It was an eye-opening experience for Angela Hillesland.
"I have a new respect and appreciation for the life of a soldier," said Hillesland, the public relations manager for Jim Hudson Lexus, who participated in Augustans in Army Boots last week at Fort Gordon.
For 24 hours Aug. 16-17, about 20 professionals traded their dress shoes for Army boots and fatigues and lived the life of soldiers training in the field.
The group spent time patrolling, firing weapons and getting ambushed by snipers. Participants had to care for wounded soldiers and got about three hours of sleep before they rose early Aug. 17 for a graduation ceremony in which they all became honorary second lieutenants.
The group capped its experience by attending the garrison change of command ceremony, where Brig. Gen. Randolph P. Strong, the commanding general, recognized the members.
"I'm sure they all wish they were home in the shower or in their beds," the general said at the 8 a.m. ceremony. "We rousted them at 4 a.m. for a hot breakfast in the field."
The lack of sleep wasn't a problem for some participants.
"It was the sweating," said Matt Aitken, who works at Olin Corp. and does prison ministry.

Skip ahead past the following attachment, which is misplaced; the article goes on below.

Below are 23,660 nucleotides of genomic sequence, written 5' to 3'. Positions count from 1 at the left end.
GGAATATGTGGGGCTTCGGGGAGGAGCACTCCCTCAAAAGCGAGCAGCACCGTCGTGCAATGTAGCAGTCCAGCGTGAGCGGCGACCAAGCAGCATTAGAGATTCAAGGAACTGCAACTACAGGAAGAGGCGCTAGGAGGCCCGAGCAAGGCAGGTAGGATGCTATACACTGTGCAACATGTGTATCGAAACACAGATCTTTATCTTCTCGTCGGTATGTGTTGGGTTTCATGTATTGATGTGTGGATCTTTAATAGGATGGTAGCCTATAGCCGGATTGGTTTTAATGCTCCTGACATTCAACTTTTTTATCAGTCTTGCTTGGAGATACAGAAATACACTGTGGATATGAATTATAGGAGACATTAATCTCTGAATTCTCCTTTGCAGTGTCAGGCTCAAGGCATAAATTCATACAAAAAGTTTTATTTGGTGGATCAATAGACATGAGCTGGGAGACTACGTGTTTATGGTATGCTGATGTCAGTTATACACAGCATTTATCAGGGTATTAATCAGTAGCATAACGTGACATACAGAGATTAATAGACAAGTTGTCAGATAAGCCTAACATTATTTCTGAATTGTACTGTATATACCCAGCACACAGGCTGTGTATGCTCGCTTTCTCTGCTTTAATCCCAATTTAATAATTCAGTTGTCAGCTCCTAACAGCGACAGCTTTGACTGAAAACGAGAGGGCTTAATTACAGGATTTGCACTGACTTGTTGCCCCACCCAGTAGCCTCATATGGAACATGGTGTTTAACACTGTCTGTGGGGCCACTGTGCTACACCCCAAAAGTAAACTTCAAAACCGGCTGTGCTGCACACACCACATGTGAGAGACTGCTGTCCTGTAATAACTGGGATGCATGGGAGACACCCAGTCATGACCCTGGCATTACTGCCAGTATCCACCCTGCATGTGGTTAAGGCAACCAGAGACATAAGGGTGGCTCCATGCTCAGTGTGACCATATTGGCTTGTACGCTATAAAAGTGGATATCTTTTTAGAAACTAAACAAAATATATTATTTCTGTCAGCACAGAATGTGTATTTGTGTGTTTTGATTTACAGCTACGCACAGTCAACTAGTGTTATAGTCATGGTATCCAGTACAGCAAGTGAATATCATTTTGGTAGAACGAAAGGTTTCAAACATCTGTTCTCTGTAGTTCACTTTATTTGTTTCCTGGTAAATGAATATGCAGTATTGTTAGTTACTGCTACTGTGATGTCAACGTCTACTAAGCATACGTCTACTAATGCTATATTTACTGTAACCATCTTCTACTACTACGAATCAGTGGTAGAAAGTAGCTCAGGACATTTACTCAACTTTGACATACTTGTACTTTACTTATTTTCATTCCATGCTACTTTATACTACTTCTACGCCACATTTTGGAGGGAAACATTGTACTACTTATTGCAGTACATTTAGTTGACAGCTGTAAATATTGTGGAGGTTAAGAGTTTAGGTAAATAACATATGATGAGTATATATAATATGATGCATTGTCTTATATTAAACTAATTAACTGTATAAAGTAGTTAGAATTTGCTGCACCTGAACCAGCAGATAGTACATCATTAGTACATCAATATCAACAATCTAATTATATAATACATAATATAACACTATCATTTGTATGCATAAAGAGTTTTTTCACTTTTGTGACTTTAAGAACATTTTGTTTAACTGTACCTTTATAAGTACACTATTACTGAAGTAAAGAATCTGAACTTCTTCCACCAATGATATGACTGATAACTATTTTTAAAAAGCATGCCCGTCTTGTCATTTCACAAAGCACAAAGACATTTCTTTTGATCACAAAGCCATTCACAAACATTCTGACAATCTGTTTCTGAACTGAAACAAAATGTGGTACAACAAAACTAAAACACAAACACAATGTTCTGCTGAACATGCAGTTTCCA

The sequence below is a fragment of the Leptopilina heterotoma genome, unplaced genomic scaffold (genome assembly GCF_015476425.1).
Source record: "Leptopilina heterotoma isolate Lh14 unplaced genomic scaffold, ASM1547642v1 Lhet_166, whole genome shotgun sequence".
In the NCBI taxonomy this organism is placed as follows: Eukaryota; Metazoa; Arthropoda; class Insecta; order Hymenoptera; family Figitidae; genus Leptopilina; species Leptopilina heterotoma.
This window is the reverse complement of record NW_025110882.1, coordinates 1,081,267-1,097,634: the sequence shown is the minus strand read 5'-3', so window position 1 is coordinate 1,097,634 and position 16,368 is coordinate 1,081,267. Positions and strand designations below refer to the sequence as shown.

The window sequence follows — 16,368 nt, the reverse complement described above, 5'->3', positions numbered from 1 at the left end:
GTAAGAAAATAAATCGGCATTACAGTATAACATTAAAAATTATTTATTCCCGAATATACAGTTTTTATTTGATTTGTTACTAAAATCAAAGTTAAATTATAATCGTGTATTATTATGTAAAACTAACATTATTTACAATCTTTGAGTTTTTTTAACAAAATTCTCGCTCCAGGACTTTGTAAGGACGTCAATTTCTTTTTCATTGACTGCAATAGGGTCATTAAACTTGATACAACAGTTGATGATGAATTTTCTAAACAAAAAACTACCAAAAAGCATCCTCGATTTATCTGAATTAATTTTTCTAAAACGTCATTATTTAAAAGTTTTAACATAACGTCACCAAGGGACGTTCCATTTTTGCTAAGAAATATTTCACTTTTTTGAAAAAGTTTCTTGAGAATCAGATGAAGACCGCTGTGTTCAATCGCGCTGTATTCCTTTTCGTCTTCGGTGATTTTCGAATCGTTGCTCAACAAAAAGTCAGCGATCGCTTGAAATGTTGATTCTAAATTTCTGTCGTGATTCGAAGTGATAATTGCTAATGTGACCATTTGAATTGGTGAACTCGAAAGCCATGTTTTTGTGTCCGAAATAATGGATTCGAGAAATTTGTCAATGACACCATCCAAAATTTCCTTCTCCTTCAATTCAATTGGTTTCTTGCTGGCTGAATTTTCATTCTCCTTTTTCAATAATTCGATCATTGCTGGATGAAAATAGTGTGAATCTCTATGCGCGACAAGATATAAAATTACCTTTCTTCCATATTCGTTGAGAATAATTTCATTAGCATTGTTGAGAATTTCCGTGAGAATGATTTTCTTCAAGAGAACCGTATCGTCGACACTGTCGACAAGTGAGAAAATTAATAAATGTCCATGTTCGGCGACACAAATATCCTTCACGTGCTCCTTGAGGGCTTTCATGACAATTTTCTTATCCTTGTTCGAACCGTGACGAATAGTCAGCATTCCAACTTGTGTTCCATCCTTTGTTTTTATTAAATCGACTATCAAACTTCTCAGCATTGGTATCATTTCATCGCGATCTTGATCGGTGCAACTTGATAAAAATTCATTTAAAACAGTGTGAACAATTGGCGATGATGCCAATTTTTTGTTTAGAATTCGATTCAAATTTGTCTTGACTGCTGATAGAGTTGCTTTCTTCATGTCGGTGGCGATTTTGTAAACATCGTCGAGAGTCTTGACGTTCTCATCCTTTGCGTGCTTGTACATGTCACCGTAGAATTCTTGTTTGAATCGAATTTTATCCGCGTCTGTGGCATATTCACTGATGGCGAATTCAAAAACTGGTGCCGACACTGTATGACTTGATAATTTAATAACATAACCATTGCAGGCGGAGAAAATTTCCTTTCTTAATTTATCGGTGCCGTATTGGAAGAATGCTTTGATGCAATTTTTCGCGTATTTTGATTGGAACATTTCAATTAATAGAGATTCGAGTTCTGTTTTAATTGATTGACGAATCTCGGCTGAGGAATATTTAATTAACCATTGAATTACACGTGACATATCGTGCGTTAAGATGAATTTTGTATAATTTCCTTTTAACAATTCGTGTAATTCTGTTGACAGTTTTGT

The Augustans in Army Boots participants wore full uniforms complete with bulletproof vests and helmets.
The program has been around for several years; however, with the war on terrorism, the program took a break. The program began again in February and will likely be held on a regular basis, said Lt. Col. Steve Middleton, the commander of the 56th Signal Battalion.
"We do it when we can include them with our field training," he said.
Participants said it was an experience they won't forget.
"I had a good time," said Robert Thurman, the vice president of Queensborough Bank and Trust. "It was a rewarding experience."
The next Augustans in Army Boots likely will be held in October, Middleton said.
Photo by Annette M. Drowlette
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